Terry Wallis, who spontaneously regained his ability to speak after a traumatic brain injury left him virtually unresponsive for 19 years and who then became the subject of a major study that showed how a damaged brain can heal itself, died March 29 in rehab. A facility in Cersei, a sarcophagus was 57 years old.
His brother, George Wallis, said he had pneumonia and heart problems and confirmed his death.
Terry Wallis was 19 when the pickup truck he was riding with two friends skidded off a bridge in the Ozark Mountains of northern Arkansas and landed upside down in a dry riverbed. The accident left him in a coma for a brief period, then in a continuous coma for several months. One friend died. The other recovered.
Until 2003, Mr. Wallis lay in a nursing home in a state of minimal consciousness, able to track objects with his eyes or the blink of an eye upon command.
But on June 11, 2003, he actually came back into the world when he saw his mother, Angel, suddenly saying, “Mom.” At the sight of the woman he was told was his adult daughter, Amber, who was six weeks old at the time of the accident, he said, “You are beautiful,” and told her he loved her.
“Within three days, of saying ‘Mom’ and ‘Pepsi,’ he regained verbal fluency,” said Dr. Nicholas Schiff, M.D., professor of neurology and neuroscience at Weill Cornell Medicine in Manhattan who led the imaging studies for Mr. Nicholas Schiff’s brain. The results were presented. In 2006 in the Journal of Clinical Investigation.
“He was confused,” Dr. Schiff said in a telephone interview of Mr. Wallis’ appearance. “He thought it was still 1984, but other than that he knew all of his family and had such fluency.”
Mr. Wallis’ brain scans – the first ever in a late-recovering patient – revealed changes in the strength of connections visible in the back of the brain, which is thought to have aided his conscious awareness, and in the middle cerebellum, an area involved in motor control, which may be causing the Extremely limited movement in his arms and legs while he was minimally conscious.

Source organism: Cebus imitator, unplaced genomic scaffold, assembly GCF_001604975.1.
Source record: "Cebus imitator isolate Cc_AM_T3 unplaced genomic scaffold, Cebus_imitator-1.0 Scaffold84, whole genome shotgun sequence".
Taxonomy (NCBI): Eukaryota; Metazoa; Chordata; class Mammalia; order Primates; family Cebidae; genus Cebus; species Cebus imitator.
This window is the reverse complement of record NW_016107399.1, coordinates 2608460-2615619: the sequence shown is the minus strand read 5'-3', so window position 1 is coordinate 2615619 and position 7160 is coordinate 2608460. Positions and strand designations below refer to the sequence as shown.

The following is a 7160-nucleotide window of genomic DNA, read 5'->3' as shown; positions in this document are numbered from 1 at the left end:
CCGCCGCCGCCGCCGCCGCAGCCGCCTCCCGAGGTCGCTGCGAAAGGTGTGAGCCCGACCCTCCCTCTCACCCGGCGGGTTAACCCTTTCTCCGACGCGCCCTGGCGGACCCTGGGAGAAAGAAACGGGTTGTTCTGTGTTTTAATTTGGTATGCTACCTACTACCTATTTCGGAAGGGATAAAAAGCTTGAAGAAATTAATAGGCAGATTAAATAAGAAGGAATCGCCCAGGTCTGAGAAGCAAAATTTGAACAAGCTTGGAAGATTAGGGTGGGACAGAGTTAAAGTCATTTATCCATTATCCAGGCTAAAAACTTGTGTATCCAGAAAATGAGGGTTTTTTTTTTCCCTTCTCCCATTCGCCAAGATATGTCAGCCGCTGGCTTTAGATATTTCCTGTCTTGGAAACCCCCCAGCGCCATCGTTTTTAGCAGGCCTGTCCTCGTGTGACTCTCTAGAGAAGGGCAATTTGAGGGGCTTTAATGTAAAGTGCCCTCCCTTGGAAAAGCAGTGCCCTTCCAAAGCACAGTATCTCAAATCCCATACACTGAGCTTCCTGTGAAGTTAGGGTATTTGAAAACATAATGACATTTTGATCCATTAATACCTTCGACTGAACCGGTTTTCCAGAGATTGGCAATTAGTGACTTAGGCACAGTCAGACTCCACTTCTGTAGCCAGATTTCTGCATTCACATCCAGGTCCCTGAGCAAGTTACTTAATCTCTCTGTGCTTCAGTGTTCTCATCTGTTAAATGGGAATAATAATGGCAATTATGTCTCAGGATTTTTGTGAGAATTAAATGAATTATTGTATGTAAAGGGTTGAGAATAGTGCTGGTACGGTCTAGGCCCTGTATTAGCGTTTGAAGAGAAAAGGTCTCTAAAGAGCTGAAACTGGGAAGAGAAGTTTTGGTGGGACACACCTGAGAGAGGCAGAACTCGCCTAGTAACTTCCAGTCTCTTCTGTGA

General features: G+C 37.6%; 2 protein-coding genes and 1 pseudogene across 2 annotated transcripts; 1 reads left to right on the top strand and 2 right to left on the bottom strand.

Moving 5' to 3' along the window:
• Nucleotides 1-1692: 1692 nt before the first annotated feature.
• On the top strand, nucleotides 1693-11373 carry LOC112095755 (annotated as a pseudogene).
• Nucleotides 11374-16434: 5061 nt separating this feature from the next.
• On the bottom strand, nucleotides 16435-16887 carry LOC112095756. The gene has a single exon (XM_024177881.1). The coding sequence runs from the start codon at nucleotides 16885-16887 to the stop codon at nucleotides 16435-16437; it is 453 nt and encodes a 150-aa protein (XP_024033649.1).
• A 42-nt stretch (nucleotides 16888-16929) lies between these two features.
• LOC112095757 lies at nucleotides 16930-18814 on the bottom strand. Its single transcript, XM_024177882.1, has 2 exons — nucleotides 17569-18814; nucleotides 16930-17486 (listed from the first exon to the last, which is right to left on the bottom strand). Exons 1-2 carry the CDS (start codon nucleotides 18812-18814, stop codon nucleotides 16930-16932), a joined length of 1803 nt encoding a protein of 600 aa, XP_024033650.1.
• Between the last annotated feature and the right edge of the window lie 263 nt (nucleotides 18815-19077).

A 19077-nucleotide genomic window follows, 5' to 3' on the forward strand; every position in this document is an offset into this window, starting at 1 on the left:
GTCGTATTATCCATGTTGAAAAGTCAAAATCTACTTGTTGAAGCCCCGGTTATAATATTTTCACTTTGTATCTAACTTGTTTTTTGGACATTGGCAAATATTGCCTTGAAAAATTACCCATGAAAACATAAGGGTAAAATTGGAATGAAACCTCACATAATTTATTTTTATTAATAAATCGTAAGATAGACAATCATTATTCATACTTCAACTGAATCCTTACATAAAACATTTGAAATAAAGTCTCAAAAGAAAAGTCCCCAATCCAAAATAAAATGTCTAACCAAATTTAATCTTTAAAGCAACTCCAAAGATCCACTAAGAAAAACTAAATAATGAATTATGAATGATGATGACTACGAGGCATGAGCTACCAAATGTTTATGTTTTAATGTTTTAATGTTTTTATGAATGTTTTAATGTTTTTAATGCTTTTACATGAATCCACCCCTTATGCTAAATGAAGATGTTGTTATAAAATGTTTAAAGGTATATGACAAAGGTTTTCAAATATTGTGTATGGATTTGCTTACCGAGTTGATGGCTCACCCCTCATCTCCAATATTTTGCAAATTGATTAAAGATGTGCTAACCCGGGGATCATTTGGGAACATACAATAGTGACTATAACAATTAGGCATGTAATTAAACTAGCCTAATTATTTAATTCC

Mr. Wallis, who regained more mobility after he awoke, was diagnosed with acute quadriplegia characterized by muscle weakness in his limbs.
“It’s a rhinoceros in the sense that it showed up very late,” said Dr. Schiff. But he added, “We’ll never know why he showed up 19 years later.”
Mr. Wallis’ family believes that regular visits to the house while he was feeling minimally conscious have had an effect. “We think this helped him wake up,” his brother George said.
Mr. Wallis recovered nearly two years before the death of Terri Schiavo, a Florida woman who suffered severe brain damage and fell into a chronic vegetative state when her heart stopped beating in 1990. Her feeding tube was removed after a bitter national debate over patients’ rights.
Terry Wayne Wallis was born on February 4, 1964 in Mariana, Ark, his father, Jerry, was a mechanic and farmer. His mother, Angel (Marshall) Wallis, worked in a shirt factory.
At the time of the accident, Mr. Wallis was working as an auto mechanic, and his brother said, “He was a bit wild and living on the edge, doing what he could do to enjoy life.”
After Terry woke up in 2003, his father said in an interview, “He enjoyed courting the nurses and could move his arms and legs but couldn’t get up.”
He added, “He could have talked to us, but time had stopped for him. He remembered people from the time he was devastated.”
George Wallis recalls an incident eight years ago when he took his wife, Lindsey, to visit his brother, who by then was more than a decade old.
“My wife is a little younger than me, and my mom said, ‘Terry, do you know who this is?'” This is Lindsey. Mr. Wallis said. ‘She’s too pretty and too big for him,’ said Terry. ‘He thought I was still twelve.’
Until he was transferred to the rehab facility eight months ago, Mr. Wallis has spent nearly all of the past 19 years at his parents’ home, in the care of family members, including his daughter and mother, who died in 2018. “She was the glue,” his brother George said. , “The Absolute Savior.”
In addition to his brother George, his daughter, and his father, Mr. Wallis is survived by another brother, Perry; sister of Tami Bazi; and three grandchildren. His marriage to Sandy Wallis ended in divorce.
Dr. Schiff said that Mr. Wallis and the other patients “continue to teach us” about the brain’s ability to deal with trauma.
“I believe Terry’s legacy of neuroscience at the highest level, is to instill our enduring, undiluted and deep interest in understanding how human consciousness recovers after a serious brain injury,” he said.